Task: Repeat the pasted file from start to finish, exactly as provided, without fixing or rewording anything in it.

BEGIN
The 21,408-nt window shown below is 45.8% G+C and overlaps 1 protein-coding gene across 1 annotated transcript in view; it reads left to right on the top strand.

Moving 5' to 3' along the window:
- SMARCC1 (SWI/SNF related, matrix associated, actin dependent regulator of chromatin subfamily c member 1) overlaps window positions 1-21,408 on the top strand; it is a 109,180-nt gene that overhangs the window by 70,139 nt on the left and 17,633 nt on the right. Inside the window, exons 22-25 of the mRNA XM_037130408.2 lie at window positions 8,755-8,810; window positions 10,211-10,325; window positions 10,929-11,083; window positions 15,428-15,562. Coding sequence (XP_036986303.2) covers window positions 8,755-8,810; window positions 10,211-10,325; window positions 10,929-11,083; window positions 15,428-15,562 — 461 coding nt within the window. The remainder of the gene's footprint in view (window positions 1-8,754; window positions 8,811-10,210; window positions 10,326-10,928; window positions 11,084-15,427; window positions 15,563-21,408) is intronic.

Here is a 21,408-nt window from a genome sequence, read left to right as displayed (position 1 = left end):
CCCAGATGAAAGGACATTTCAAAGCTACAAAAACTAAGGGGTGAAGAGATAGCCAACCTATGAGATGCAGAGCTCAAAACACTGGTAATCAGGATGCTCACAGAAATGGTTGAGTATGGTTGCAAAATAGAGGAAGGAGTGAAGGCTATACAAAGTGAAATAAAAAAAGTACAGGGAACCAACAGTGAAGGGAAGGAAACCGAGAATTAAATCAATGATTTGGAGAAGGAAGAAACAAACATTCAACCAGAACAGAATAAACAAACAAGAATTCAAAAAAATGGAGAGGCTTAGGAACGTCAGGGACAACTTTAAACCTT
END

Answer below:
The 21,408-nt window shown below is 45.8% G+C and overlaps 1 protein-coding gene across 1 annotated transcript in view; it reads left to right on the top strand.

Moving 5' to 3' along the window:
- SMARCC1 (SWI/SNF related, matrix associated, actin dependent regulator of chromatin subfamily c member 1) overlaps window positions 1-21,408 on the top strand; it is a 109,180-nt gene that overhangs the window by 70,139 nt on the left and 17,633 nt on the right. Inside the window, exons 22-25 of the mRNA XM_037130408.2 lie at window positions 8,755-8,810; window positions 10,211-10,325; window positions 10,929-11,083; window positions 15,428-15,562. Coding sequence (XP_036986303.2) covers window positions 8,755-8,810; window positions 10,211-10,325; window positions 10,929-11,083; window positions 15,428-15,562 — 461 coding nt within the window. The remainder of the gene's footprint in view (window positions 1-8,754; window positions 8,811-10,210; window positions 10,326-10,928; window positions 11,084-15,427; window positions 15,563-21,408) is intronic.

Here is a 21,408-nt window from a genome sequence, read left to right as displayed (position 1 = left end):
CCCAGATGAAAGGACATTTCAAAGCTACAAAAACTAAGGGGTGAAGAGATAGCCAACCTATGAGATGCAGAGCTCAAAACACTGGTAATCAGGATGCTCACAGAAATGGTTGAGTATGGTTGCAAAATAGAGGAAGGAGTGAAGGCTATACAAAGTGAAATAAAAAAAGTACAGGGAACCAACAGTGAAGGGAAGGAAACCGAGAATTAAATCAATGATTTGGAGAAGGAAGAAACAAACATTCAACCAGAACAGAATAAACAAACAAGAATTCAAAAAAATGGAGAGGCTTAGGAACGTCAGGGACAACTTTAAACCTT